The Lange I. This particular model is the platinum cased model... 

 

Lange Datograph Perpetual Tourbillion 

 

Now, lets skip forward twenty-odd years to SIHH (the Salon International de la Haute Horlogerie Genève) for those of you who don't know. At SIHH two years ago, Lange revealed one of the most bonkers-cool and insane watches ever: the Datograph Perpetual Tourbillion. I mean the name it's self does not exactly scream simple, and with three major complications and five supplementary functions, simple is not what Lange were intending with this watch. The three complications in question are a flyback chronograph, obviously a tourbillion and a perpetual calendar. Now I know the complication nerds amongst you are going to call me up on branding a Tourbillion as a 'complication'. Yes, it is not technically a complication like an annual calendar or a power reserve, but as a skilled piece of watchmaking that is technically just added to watches because manufactures are skilled enough to be able to do it, I feel like it qualifies? Now, as much as I would like to go into massive depth about the technical aspects of the mechanics here, I have another watch to talk about, so I wont. However, visually, the watch is unsurprisingly as gorgeous on the outside. All of this technical Langeness (another made up word) is housed within a 41mm platinum case with a black dial made of solid silver. The only disappointing thing is that this watch was made in a limited edition run of 100 pieces subsequently retailing at a sickeningly outrageous (but arguably justified when compared to Richard Mille) £263,000... So I feel like this watch will most likely remain on my unobtainable grails list, despite this being probably my favourite watch of all time. 

 

              The complicated but utterly stunning Datograph Perpetual Tourbillion. Busy yes, but damn its gorgeous...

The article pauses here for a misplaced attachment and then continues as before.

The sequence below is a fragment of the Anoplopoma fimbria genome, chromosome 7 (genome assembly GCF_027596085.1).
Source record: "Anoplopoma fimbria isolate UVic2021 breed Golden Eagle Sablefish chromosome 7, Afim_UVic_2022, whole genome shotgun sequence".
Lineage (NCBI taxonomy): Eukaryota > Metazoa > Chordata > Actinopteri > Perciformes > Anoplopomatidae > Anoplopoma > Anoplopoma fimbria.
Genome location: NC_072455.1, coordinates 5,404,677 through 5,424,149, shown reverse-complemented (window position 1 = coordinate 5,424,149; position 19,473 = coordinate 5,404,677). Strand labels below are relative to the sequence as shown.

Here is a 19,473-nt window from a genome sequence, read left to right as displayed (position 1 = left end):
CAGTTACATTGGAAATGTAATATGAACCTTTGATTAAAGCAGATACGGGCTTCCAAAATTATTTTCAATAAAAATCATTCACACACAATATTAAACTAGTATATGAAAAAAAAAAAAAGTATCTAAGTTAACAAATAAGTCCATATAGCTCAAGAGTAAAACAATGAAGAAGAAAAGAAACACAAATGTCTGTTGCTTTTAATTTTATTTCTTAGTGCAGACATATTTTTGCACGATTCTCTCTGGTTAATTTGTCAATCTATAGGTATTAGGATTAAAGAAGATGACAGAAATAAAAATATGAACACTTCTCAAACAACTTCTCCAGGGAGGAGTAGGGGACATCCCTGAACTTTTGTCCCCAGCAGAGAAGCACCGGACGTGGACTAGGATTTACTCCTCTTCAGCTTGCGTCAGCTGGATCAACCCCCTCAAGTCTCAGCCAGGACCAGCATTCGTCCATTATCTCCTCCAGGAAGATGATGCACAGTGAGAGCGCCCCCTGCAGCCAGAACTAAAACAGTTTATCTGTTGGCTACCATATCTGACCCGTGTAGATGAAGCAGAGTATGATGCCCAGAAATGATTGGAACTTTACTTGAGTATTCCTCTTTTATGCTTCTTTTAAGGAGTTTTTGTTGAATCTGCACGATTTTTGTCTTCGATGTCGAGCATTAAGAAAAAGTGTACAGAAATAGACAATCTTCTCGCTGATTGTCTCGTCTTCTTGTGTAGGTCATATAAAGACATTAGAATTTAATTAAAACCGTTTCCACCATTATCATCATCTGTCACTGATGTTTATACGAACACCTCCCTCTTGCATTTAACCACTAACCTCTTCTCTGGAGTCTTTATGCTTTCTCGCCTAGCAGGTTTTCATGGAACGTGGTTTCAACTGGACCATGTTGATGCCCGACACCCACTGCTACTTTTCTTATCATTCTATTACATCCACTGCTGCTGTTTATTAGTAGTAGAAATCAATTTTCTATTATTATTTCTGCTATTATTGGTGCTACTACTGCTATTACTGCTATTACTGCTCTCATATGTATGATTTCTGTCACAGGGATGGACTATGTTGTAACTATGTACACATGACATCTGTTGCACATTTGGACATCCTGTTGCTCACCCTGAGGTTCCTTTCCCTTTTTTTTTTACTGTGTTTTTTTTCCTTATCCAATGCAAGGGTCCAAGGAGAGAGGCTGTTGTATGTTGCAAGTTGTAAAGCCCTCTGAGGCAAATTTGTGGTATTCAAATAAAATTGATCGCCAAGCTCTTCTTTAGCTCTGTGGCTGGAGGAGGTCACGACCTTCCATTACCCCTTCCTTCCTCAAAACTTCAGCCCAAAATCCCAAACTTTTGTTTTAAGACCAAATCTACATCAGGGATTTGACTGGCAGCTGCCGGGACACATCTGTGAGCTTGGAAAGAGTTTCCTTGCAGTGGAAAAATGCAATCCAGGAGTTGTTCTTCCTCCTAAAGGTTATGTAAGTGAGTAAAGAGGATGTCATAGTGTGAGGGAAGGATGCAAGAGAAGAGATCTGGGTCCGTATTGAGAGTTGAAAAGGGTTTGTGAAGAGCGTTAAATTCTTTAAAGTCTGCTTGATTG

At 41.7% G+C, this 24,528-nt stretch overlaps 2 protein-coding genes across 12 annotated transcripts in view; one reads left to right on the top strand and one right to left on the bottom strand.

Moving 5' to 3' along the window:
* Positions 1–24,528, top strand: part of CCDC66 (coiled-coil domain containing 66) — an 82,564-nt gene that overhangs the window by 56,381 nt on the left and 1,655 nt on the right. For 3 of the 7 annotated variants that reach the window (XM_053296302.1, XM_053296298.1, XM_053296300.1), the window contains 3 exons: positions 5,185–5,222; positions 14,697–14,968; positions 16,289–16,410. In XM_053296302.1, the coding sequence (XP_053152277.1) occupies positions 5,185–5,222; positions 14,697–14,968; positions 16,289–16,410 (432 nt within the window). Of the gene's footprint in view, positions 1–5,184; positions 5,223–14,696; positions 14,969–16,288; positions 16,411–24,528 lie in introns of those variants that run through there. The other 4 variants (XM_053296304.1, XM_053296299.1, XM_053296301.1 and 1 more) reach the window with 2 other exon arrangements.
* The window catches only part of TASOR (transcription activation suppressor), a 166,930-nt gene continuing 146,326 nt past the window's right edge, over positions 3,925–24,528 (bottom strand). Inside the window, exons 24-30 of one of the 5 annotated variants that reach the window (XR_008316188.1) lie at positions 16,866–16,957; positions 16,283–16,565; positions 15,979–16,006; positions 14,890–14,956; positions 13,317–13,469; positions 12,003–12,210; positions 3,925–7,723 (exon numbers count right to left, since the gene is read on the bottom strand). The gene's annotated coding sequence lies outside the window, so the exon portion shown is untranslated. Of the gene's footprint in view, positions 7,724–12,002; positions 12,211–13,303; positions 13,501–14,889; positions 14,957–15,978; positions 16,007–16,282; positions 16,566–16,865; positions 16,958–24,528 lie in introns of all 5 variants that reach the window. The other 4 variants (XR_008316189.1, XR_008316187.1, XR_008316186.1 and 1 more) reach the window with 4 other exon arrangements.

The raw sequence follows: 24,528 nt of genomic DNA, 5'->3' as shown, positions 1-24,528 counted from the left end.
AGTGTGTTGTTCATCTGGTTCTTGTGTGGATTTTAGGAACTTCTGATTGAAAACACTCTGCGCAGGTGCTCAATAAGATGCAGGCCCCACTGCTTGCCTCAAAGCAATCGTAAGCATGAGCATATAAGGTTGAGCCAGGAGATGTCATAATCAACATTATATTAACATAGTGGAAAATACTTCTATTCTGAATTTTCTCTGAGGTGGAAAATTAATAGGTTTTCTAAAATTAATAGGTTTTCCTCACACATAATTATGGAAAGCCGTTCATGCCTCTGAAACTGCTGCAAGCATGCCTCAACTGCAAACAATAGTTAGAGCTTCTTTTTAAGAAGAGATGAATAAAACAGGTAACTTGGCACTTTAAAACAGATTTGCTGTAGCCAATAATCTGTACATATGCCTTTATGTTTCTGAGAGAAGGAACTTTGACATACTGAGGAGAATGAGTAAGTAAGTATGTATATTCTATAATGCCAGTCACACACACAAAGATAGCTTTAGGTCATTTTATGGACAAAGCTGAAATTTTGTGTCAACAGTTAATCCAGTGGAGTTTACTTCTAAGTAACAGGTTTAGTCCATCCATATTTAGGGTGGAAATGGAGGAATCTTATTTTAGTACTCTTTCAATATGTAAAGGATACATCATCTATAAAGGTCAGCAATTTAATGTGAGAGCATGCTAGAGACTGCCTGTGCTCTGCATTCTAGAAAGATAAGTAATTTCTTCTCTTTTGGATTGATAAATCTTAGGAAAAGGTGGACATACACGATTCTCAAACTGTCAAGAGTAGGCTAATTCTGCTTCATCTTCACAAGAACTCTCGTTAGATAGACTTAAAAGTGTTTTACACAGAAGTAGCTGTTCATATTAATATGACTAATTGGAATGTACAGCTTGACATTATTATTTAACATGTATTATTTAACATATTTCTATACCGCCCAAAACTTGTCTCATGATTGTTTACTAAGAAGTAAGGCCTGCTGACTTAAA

The best thing about this watch is the movement... I would wear this thing movement side up over dial side up ANY DAY OF THE WEEK... 

 

 

Saxonia Thin 37mm

 

The last watch that I am going to talk about is the simplest, from a complication point of view, as well as an aesthetic point of view. It is, however, one of the most gorgeous watches that Lange offer. I am of course talking about the Iconic Saxonia line and, specifically, the Saxonia Thin 37. This is probably the most uncomplicated watch from Lange. It is a time only two-hander in an ultra-thin, white gold case. When I say it is 'ultra-thin' I mean this is ultra thin... 5.7mm thick no less. The simplicity of the dial is for me the most attractive quality of this watch. Whilst Lange manage in most cases to pull off incredibly complicated and busy dials seamlessly, they also really know how to absolutely nail the simplest of dials. The only text on this dial is the arched name below the 12 o'clock marker, and that is it. This watch is the epitome of 'Simplicity is the ultimate sophistication', despite also being more than capable when it comes to the movement. Despite not being anywhere near the dizzying heights of the Datograph or Lange I, it is still a superb movement. It houses the in-house caliber L093.1. This movement has been used to power the Saxonia thin since the first iteration of the watch. It is, unsurprisingly, a manual wound movement, cast in German silver, with all the usual bells and whistles found in even the most expensive Lange's. Considering this is Lange's 'entry-level' watch, it still comprises of 167 components and boasts a pretty impressive 72 hour power reserve. All in all this watch is drop dead gorgeous, and if you need a dress watch, that is not a Cartier Tank or a JLC Reverso, this is without a doubt your guy. They also do a 35mm one for those of you who don't conform to the Bullsh*t of guys not being allowed to wear sub-40mm watches. 

This watch really is the most simple but stunning watch ever... less definitely is more...  

 

Well geeks, I hope you have enjoyed my second stop on the 'Who does it best' Tour... For the third and final part of this mini series we will be going to a slightly more unconventional, but still incredibly prominent and legendary watchmaking destination, Japan. Now these are the three most well known countries for watchmaking, but please let us know if there are any other countries you would like me to include in this series, and I can just keep adding instalments on!! 

 

Felix Arnold

Editor & Co-founder